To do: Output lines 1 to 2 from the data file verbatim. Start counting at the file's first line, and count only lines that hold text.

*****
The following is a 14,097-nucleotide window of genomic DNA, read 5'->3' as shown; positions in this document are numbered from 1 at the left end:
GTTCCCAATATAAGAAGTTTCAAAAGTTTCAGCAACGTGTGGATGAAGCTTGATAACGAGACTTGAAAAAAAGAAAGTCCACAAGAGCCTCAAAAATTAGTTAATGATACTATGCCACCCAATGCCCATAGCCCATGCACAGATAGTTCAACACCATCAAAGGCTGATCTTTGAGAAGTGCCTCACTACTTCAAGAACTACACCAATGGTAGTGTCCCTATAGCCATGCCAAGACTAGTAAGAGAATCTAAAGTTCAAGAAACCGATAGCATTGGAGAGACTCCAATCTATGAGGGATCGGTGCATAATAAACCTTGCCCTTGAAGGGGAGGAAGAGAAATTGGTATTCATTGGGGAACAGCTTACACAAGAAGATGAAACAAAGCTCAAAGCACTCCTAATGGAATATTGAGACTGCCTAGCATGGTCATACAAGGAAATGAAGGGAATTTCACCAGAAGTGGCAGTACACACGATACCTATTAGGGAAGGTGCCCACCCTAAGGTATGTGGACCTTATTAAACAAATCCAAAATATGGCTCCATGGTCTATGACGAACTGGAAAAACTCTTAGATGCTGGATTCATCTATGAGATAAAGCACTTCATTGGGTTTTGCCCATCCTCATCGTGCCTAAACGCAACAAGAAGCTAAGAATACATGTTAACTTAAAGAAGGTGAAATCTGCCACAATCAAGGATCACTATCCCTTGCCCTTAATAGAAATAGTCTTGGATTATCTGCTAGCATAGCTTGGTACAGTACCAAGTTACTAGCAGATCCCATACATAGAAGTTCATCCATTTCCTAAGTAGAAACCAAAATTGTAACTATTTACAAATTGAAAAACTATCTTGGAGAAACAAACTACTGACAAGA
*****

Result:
The following is a 14,097-nucleotide window of genomic DNA, read 5'->3' as shown; positions in this document are numbered from 1 at the left end:
GTTCCCAATATAAGAAGTTTCAAAAGTTTCAGCAACGTGTGGATGAAGCTTGATAACGAGACTTGAAAAAAAGAAAGTCCACAAGAGCCTCAAAAATTAGTTAATGATACTATGCCACCCAATGCCCATAGCCCATGCACAGATAGTTCAACACCATCAAAGGCTGATCTTTGAGAAGTGCCTCACTACTTCAAGAACTACACCAATGGTAGTGTCCCTATAGCCATGCCAAGACTAGTAAGAGAATCTAAAGTTCAAGAAACCGATAGCATTGGAGAGACTCCAATCTATGAGGGATCGGTGCATAATAAACCTTGCCCTTGAAGGGGAGGAAGAGAAATTGGTATTCATTGGGGAACAGCTTACACAAGAAGATGAAACAAAGCTCAAAGCACTCCTAATGGAATATTGAGACTGCCTAGCATGGTCATACAAGGAAATGAAGGGAATTTCACCAGAAGTGGCAGTACACACGATACCTATTAGGGAAGGTGCCCACCCTAAGGTATGTGGACCTTATTAAACAAATCCAAAATATGGCTCCATGGTCTATGACGAACTGGAAAAACTCTTAGATGCTGGATTCATCTATGAGATAAAGCACTTCATTGGGTTTTGCCCATCCTCATCGTGCCTAAACGCAACAAGAAGCTAAGAATACATGTTAACTTAAAGAAGGTGAAATCTGCCACAATCAAGGATCACTATCCCTTGCCCTTAATAGAAATAGTCTTGGATTATCTGCTAGCATAGCTTGGTACAGTACCAAGTTACTAGCAGATCCCATACATAGAAGTTCATCCATTTCCTAAGTAGAAACCAAAATTGTAACTATTTACAAATTGAAAAACTATCTTGGAGAAACAAACTACTGACAAGA